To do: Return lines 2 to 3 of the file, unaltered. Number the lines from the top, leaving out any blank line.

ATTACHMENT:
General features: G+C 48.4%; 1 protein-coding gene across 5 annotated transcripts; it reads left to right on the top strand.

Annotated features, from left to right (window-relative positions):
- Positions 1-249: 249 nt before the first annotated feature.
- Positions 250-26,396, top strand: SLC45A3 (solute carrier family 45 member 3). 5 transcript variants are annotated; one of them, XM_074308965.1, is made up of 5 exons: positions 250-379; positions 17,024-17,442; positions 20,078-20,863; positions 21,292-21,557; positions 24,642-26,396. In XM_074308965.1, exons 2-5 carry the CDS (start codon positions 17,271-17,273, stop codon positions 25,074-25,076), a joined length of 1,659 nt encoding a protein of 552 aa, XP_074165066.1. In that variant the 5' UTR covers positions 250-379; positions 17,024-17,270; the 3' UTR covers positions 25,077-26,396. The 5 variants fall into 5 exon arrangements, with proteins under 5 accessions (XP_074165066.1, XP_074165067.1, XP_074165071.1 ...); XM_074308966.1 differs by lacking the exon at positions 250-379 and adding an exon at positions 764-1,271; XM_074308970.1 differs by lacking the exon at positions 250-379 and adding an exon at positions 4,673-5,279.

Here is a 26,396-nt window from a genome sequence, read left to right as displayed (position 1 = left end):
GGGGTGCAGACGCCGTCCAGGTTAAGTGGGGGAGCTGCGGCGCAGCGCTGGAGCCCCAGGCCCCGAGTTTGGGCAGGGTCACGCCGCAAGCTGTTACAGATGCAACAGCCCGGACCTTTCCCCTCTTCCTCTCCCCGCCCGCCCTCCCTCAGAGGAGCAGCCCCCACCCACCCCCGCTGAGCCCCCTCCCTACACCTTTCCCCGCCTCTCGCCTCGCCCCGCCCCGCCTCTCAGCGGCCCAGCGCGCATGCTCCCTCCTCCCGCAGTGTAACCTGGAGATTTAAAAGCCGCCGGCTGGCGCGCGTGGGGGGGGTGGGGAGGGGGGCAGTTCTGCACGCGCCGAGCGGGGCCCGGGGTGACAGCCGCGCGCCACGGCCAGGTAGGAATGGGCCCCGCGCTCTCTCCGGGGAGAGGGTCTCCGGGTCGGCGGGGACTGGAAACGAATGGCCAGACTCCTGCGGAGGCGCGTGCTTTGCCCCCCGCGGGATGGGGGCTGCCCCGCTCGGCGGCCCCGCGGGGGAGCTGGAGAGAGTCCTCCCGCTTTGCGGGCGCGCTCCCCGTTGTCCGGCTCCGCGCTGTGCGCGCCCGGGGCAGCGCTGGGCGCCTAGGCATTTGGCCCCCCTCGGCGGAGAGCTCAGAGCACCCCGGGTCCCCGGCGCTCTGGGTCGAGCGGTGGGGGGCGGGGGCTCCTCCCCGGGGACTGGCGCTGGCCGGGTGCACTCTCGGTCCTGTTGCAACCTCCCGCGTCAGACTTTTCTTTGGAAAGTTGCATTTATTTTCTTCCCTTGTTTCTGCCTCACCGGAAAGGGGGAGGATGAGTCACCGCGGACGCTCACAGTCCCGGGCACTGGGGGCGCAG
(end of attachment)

Annotated features, from left to right (window-relative positions):
- Positions 1-249: 249 nt before the first annotated feature.